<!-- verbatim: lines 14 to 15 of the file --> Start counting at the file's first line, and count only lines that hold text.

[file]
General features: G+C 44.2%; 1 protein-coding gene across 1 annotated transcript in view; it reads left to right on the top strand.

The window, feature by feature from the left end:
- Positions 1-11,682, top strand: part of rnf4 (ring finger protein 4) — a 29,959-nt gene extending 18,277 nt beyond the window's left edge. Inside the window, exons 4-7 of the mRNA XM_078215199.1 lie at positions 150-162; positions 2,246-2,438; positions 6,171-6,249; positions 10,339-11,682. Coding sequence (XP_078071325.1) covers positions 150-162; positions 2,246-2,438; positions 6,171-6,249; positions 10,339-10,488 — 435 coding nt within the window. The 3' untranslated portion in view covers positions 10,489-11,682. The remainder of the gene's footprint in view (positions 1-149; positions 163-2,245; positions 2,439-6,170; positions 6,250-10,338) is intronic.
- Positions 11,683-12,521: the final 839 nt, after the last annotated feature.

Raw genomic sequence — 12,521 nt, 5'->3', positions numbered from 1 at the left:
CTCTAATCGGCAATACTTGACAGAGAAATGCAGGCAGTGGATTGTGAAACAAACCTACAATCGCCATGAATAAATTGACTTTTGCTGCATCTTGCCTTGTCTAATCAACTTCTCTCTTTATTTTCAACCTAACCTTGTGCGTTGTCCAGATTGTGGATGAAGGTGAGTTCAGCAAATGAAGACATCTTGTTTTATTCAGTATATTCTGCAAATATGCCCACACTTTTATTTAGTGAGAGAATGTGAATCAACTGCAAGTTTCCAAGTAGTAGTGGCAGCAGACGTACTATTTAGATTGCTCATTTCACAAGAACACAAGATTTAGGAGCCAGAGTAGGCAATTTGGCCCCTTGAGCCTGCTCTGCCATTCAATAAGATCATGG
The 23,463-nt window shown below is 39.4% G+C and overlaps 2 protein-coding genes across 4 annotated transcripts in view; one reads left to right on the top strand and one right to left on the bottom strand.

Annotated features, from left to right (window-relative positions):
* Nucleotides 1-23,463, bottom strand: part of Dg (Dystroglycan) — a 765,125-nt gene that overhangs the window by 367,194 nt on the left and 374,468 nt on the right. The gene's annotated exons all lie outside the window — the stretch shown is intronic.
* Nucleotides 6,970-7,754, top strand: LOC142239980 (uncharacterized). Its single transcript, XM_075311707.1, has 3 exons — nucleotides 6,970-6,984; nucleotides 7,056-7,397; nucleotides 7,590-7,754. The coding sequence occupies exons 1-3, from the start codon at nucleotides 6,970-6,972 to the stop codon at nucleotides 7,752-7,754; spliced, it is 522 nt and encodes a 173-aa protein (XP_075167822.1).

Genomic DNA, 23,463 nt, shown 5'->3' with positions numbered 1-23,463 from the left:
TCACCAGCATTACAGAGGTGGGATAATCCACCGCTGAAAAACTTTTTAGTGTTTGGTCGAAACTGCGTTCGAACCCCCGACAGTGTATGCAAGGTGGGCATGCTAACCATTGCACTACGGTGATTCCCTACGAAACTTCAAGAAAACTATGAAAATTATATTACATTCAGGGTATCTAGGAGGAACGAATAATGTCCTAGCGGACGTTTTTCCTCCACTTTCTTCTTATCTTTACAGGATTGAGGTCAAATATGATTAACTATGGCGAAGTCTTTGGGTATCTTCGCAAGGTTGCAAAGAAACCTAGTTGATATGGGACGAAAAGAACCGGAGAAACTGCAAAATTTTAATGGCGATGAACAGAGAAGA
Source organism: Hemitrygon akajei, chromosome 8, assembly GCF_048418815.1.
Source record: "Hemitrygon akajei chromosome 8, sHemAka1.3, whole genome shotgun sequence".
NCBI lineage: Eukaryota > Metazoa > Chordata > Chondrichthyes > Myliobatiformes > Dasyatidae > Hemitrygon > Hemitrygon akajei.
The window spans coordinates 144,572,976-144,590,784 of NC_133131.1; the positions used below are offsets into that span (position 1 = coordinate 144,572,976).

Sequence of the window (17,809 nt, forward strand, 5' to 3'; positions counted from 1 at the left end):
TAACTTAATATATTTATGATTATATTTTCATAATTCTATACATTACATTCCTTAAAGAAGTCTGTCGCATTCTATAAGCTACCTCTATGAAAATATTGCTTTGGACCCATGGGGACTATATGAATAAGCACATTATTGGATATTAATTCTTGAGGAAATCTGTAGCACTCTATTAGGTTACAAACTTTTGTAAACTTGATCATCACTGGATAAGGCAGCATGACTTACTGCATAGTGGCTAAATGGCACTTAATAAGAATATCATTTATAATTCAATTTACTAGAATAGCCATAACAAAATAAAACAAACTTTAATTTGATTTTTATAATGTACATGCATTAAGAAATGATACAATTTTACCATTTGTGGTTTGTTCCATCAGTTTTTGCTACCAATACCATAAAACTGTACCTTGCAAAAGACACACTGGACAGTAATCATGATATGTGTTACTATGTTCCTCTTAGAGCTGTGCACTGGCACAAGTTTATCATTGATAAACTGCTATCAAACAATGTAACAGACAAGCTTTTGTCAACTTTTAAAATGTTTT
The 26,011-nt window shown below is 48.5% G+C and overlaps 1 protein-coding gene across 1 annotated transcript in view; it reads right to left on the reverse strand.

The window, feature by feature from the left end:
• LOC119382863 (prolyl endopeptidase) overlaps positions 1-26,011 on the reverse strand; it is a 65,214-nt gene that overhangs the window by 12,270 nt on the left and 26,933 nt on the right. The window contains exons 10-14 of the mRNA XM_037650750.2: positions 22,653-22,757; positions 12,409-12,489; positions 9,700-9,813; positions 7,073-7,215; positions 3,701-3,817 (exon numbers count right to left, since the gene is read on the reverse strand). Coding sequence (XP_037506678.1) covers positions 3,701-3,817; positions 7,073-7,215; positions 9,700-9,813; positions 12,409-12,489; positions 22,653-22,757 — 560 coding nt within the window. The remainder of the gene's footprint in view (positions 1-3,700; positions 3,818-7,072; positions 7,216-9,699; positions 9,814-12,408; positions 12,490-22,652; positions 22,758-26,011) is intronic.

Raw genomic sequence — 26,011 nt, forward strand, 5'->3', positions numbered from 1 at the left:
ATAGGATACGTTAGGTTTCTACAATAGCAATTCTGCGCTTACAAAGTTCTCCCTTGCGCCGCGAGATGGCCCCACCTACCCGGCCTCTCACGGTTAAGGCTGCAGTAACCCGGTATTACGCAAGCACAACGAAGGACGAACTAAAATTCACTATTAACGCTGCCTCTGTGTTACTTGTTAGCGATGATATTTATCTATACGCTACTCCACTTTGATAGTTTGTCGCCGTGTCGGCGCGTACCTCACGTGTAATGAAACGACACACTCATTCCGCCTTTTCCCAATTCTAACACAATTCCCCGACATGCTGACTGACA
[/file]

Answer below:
Source record: "Hemitrygon akajei chromosome 8, sHemAka1.3, whole genome shotgun sequence".
NCBI lineage: Eukaryota > Metazoa > Chordata > Chondrichthyes > Myliobatiformes > Dasyatidae > Hemitrygon > Hemitrygon akajei.